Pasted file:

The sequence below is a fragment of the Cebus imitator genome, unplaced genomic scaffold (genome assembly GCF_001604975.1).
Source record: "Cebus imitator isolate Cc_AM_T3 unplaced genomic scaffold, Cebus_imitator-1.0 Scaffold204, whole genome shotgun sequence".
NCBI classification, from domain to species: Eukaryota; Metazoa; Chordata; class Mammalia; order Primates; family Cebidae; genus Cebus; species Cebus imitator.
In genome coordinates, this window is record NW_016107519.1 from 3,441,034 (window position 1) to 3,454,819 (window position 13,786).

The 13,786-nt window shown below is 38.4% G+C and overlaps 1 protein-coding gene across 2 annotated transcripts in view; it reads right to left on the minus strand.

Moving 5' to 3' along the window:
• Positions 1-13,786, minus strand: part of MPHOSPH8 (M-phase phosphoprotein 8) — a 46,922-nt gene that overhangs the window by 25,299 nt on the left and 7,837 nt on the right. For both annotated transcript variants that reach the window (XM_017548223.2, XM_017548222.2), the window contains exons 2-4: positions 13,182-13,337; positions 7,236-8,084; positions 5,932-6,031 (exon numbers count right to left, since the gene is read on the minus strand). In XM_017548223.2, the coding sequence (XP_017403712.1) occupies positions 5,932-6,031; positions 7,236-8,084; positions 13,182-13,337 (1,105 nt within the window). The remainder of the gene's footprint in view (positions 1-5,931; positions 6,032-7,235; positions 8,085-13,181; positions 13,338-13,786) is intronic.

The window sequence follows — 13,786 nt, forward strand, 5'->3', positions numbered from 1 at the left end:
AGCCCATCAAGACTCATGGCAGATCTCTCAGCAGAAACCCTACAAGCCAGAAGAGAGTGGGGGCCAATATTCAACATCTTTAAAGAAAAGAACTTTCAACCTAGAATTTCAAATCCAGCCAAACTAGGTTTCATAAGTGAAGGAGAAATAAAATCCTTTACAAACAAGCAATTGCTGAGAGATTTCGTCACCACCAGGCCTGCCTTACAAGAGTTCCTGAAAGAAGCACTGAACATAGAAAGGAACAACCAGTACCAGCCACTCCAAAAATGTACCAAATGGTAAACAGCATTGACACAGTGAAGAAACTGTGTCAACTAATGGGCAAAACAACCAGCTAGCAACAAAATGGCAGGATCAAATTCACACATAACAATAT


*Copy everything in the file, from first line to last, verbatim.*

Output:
The sequence below is a fragment of the Cebus imitator genome, unplaced genomic scaffold (genome assembly GCF_001604975.1).
Source record: "Cebus imitator isolate Cc_AM_T3 unplaced genomic scaffold, Cebus_imitator-1.0 Scaffold204, whole genome shotgun sequence".
NCBI classification, from domain to species: Eukaryota; Metazoa; Chordata; class Mammalia; order Primates; family Cebidae; genus Cebus; species Cebus imitator.
In genome coordinates, this window is record NW_016107519.1 from 3,441,034 (window position 1) to 3,454,819 (window position 13,786).

The 13,786-nt window shown below is 38.4% G+C and overlaps 1 protein-coding gene across 2 annotated transcripts in view; it reads right to left on the minus strand.

Moving 5' to 3' along the window:
• Positions 1-13,786, minus strand: part of MPHOSPH8 (M-phase phosphoprotein 8) — a 46,922-nt gene that overhangs the window by 25,299 nt on the left and 7,837 nt on the right. For both annotated transcript variants that reach the window (XM_017548223.2, XM_017548222.2), the window contains exons 2-4: positions 13,182-13,337; positions 7,236-8,084; positions 5,932-6,031 (exon numbers count right to left, since the gene is read on the minus strand). In XM_017548223.2, the coding sequence (XP_017403712.1) occupies positions 5,932-6,031; positions 7,236-8,084; positions 13,182-13,337 (1,105 nt within the window). The remainder of the gene's footprint in view (positions 1-5,931; positions 6,032-7,235; positions 8,085-13,181; positions 13,338-13,786) is intronic.

The window sequence follows — 13,786 nt, forward strand, 5'->3', positions numbered from 1 at the left end:
AGCCCATCAAGACTCATGGCAGATCTCTCAGCAGAAACCCTACAAGCCAGAAGAGAGTGGGGGCCAATATTCAACATCTTTAAAGAAAAGAACTTTCAACCTAGAATTTCAAATCCAGCCAAACTAGGTTTCATAAGTGAAGGAGAAATAAAATCCTTTACAAACAAGCAATTGCTGAGAGATTTCGTCACCACCAGGCCTGCCTTACAAGAGTTCCTGAAAGAAGCACTGAACATAGAAAGGAACAACCAGTACCAGCCACTCCAAAAATGTACCAAATGGTAAACAGCATTGACACAGTGAAGAAACTGTGTCAACTAATGGGCAAAACAACCAGCTAGCAACAAAATGGCAGGATCAAATTCACACATAACAATAT